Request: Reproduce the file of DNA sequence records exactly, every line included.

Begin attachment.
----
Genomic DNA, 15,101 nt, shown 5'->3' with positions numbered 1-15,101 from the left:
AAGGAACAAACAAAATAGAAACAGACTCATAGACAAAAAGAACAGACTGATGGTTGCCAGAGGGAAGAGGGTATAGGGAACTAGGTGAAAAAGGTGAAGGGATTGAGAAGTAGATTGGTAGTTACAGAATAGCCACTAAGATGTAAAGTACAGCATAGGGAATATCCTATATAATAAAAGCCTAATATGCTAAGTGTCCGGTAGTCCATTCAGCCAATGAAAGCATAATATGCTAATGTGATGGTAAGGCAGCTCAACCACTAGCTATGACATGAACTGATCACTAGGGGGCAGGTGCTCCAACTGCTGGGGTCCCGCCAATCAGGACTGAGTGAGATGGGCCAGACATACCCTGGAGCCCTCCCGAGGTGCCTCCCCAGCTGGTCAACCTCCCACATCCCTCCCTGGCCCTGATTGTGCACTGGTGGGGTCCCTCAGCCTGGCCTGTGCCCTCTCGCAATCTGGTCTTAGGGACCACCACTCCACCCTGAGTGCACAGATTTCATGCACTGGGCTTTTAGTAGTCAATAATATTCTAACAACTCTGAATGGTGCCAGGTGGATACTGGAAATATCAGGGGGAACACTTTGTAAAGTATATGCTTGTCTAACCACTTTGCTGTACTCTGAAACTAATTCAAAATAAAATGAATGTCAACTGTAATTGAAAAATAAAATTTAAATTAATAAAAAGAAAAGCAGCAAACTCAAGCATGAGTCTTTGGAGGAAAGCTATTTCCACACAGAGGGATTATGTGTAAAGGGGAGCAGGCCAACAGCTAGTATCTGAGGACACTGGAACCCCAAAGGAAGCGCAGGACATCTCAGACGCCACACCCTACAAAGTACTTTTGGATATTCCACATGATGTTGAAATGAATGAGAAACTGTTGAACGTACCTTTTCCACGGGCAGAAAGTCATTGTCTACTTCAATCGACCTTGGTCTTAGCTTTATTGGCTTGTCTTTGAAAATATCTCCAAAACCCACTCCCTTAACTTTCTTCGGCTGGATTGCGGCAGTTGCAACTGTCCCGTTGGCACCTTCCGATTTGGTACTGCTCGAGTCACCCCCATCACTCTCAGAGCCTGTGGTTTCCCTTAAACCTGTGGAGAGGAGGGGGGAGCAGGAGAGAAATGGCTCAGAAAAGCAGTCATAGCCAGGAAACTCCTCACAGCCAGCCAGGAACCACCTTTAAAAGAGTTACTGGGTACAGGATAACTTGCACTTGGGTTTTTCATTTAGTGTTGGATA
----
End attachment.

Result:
Genomic DNA, 15,101 nt, shown 5'->3' with positions numbered 1-15,101 from the left:
AAGGAACAAACAAAATAGAAACAGACTCATAGACAAAAAGAACAGACTGATGGTTGCCAGAGGGAAGAGGGTATAGGGAACTAGGTGAAAAAGGTGAAGGGATTGAGAAGTAGATTGGTAGTTACAGAATAGCCACTAAGATGTAAAGTACAGCATAGGGAATATCCTATATAATAAAAGCCTAATATGCTAAGTGTCCGGTAGTCCATTCAGCCAATGAAAGCATAATATGCTAATGTGATGGTAAGGCAGCTCAACCACTAGCTATGACATGAACTGATCACTAGGGGGCAGGTGCTCCAACTGCTGGGGTCCCGCCAATCAGGACTGAGTGAGATGGGCCAGACATACCCTGGAGCCCTCCCGAGGTGCCTCCCCAGCTGGTCAACCTCCCACATCCCTCCCTGGCCCTGATTGTGCACTGGTGGGGTCCCTCAGCCTGGCCTGTGCCCTCTCGCAATCTGGTCTTAGGGACCACCACTCCACCCTGAGTGCACAGATTTCATGCACTGGGCTTTTAGTAGTCAATAATATTCTAACAACTCTGAATGGTGCCAGGTGGATACTGGAAATATCAGGGGGAACACTTTGTAAAGTATATGCTTGTCTAACCACTTTGCTGTACTCTGAAACTAATTCAAAATAAAATGAATGTCAACTGTAATTGAAAAATAAAATTTAAATTAATAAAAAGAAAAGCAGCAAACTCAAGCATGAGTCTTTGGAGGAAAGCTATTTCCACACAGAGGGATTATGTGTAAAGGGGAGCAGGCCAACAGCTAGTATCTGAGGACACTGGAACCCCAAAGGAAGCGCAGGACATCTCAGACGCCACACCCTACAAAGTACTTTTGGATATTCCACATGATGTTGAAATGAATGAGAAACTGTTGAACGTACCTTTTCCACGGGCAGAAAGTCATTGTCTACTTCAATCGACCTTGGTCTTAGCTTTATTGGCTTGTCTTTGAAAATATCTCCAAAACCCACTCCCTTAACTTTCTTCGGCTGGATTGCGGCAGTTGCAACTGTCCCGTTGGCACCTTCCGATTTGGTACTGCTCGAGTCACCCCCATCACTCTCAGAGCCTGTGGTTTCCCTTAAACCTGTGGAGAGGAGGGGGGAGCAGGAGAGAAATGGCTCAGAAAAGCAGTCATAGCCAGGAAACTCCTCACAGCCAGCCAGGAACCACCTTTAAAAGAGTTACTGGGTACAGGATAACTTGCACTTGGGTTTTTCATTTAGTGTTGGATA